Papua New Guinean experiences of the Pacific War
I could see no chance of getting back home as I often heard the noise of the guns coming nearer and nearer after us. We passed Manari and on and on, getting up at 4AM every day and started the journey fearing of aeroplanes. At Efogi they were short of soldiers and got us to help them carry the guns. I thought of a way to hide from the Japanese and meet the Australians, but I had no chance… things went on like this until we reached Kokoda.
Fred Boski, excerpt of diary AWM2020.8.1464
When the Second World War came to Papua New Guinea, the violence and upheaval was almost incomprehensible to local people. Many were killed, forced to flee their villages or taken into forced labour. It is estimated that more than 50,000 Papua New Guineans and Solomon Islanders assisted the Allied war effort in the Pacific. These men and women were central to the successes of Australian forces in the Papuan campaign.
Over the course of the war, more than 3500 Papua New Guinean men served in the Papuan and New Guinea Infantry Battalions of the Australian Army (PIB and NGIB). In 1944, these battalions were amalgamated into the Pacific Islands Regiment. Men joined these battalions for different reasons, and with varying degrees of willingness. Some were among the first recruits of 1940, who were largely drawn from the Royal Papuan Constabulary. Others had been pressganged into service with the Japanese forces on Kokoda, and later escaped to join up with Australian troops. Australian forces also undertook recruiting missions in local villages. Officially, orders were not to recruit more than a quarter of the adult male population, but in some areas recruitment was 100% of able bodied men.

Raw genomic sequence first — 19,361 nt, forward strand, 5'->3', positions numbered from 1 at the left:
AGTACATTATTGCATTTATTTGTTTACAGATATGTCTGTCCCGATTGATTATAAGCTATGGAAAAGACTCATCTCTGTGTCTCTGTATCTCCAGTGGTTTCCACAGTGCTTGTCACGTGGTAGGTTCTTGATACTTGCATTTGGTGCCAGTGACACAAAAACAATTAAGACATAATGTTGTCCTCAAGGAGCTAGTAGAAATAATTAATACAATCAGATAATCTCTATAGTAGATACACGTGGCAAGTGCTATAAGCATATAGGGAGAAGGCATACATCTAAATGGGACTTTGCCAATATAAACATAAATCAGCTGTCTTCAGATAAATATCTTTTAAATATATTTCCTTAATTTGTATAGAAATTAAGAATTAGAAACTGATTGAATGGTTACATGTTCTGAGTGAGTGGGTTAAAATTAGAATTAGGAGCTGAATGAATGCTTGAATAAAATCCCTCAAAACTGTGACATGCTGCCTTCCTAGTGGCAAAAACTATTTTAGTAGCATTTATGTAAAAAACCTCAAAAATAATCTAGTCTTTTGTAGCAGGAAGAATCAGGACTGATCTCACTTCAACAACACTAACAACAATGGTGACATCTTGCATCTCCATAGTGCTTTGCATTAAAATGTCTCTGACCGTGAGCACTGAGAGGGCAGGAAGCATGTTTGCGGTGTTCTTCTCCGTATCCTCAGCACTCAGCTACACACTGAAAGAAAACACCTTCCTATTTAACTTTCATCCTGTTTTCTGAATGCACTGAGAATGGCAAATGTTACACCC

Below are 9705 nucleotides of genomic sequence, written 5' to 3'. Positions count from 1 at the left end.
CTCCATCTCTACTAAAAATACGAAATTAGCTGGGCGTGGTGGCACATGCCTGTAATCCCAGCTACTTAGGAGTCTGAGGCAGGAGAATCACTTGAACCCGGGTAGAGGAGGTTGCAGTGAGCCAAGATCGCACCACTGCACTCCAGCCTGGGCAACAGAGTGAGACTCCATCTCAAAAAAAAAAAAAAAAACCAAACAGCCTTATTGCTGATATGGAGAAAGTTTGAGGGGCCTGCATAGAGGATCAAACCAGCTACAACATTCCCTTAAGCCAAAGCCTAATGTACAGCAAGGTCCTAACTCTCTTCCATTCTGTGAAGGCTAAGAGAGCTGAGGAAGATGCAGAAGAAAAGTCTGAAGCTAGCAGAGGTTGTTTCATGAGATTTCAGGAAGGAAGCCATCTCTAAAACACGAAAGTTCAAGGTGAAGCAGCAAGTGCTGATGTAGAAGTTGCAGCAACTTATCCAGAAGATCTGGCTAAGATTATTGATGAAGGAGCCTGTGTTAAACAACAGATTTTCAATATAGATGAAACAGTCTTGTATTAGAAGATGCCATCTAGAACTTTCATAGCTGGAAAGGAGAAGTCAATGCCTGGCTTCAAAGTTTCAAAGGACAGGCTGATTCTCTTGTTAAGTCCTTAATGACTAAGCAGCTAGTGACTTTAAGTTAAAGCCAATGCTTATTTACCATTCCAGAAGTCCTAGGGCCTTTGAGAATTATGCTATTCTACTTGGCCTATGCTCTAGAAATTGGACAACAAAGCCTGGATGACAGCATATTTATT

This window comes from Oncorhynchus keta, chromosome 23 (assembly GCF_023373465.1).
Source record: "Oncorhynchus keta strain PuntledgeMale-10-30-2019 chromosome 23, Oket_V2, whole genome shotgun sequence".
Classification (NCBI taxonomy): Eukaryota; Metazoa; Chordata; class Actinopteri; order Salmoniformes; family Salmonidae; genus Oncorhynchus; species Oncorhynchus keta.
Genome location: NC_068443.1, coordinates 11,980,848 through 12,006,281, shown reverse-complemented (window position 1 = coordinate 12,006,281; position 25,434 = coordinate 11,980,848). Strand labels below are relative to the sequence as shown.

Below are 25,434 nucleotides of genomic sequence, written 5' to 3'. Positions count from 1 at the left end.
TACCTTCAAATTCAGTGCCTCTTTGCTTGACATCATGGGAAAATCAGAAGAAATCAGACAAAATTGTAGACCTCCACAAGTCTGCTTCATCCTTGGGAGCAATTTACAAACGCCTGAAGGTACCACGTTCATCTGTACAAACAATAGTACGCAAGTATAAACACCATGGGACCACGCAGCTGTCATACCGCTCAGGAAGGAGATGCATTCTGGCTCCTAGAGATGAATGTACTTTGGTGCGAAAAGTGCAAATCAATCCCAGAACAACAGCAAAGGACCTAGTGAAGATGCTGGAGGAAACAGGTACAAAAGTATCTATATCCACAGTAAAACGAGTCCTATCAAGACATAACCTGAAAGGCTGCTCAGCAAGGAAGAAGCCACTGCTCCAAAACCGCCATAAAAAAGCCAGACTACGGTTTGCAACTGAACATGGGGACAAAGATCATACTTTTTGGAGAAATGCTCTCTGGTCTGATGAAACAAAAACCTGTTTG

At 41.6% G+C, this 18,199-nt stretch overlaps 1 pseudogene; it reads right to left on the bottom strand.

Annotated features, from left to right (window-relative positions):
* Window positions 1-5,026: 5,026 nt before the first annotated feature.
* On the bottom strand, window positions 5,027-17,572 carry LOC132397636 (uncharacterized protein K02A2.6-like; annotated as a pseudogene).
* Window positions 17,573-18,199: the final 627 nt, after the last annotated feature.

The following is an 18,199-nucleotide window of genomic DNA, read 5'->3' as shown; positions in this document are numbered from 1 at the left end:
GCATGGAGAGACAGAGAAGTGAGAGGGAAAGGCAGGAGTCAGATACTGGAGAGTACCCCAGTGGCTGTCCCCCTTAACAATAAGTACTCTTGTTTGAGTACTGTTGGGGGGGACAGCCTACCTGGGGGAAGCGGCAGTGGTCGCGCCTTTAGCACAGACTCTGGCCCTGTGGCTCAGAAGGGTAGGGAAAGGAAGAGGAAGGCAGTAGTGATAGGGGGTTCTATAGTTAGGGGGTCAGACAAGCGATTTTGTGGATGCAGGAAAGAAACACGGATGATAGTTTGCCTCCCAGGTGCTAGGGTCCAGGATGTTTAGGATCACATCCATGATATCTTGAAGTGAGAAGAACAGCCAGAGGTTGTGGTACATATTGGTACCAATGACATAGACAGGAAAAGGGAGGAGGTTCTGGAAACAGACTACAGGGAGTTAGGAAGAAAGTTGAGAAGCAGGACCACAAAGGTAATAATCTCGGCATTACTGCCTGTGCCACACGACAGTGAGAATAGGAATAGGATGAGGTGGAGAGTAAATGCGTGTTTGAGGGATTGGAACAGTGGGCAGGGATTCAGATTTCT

Many Australian official war artists who were stationed in Papua New Guinea captured portraits of Papuan and New Guinean Soldiers. Here these portraits, and the stories of their sitters, reveal a small snapshot of Papua New Guinean experiences of the war.
Click on the portraits to read their stories.